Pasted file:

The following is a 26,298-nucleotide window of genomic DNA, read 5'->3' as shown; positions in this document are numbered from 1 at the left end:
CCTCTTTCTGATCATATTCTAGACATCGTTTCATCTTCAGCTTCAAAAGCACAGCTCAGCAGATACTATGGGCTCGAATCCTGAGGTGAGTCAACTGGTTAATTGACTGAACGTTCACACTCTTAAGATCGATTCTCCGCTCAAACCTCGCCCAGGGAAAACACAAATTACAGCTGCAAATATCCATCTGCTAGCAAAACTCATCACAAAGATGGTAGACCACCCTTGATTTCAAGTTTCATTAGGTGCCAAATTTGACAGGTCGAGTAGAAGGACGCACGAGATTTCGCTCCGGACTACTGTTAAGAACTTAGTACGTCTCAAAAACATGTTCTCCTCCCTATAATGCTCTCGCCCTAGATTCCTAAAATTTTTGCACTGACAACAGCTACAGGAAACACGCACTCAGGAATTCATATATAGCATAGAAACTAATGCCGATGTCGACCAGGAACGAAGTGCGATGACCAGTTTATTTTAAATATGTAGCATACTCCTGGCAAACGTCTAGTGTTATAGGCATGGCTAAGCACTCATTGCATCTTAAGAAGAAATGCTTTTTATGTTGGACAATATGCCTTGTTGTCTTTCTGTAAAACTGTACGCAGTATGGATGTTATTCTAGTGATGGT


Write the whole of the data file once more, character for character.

The following is a 26,298-nucleotide window of genomic DNA, read 5'->3' as shown; positions in this document are numbered from 1 at the left end:
CCTCTTTCTGATCATATTCTAGACATCGTTTCATCTTCAGCTTCAAAAGCACAGCTCAGCAGATACTATGGGCTCGAATCCTGAGGTGAGTCAACTGGTTAATTGACTGAACGTTCACACTCTTAAGATCGATTCTCCGCTCAAACCTCGCCCAGGGAAAACACAAATTACAGCTGCAAATATCCATCTGCTAGCAAAACTCATCACAAAGATGGTAGACCACCCTTGATTTCAAGTTTCATTAGGTGCCAAATTTGACAGGTCGAGTAGAAGGACGCACGAGATTTCGCTCCGGACTACTGTTAAGAACTTAGTACGTCTCAAAAACATGTTCTCCTCCCTATAATGCTCTCGCCCTAGATTCCTAAAATTTTTGCACTGACAACAGCTACAGGAAACACGCACTCAGGAATTCATATATAGCATAGAAACTAATGCCGATGTCGACCAGGAACGAAGTGCGATGACCAGTTTATTTTAAATATGTAGCATACTCCTGGCAAACGTCTAGTGTTATAGGCATGGCTAAGCACTCATTGCATCTTAAGAAGAAATGCTTTTTATGTTGGACAATATGCCTTGTTGTCTTTCTGTAAAACTGTACGCAGTATGGATGTTATTCTAGTGATGGT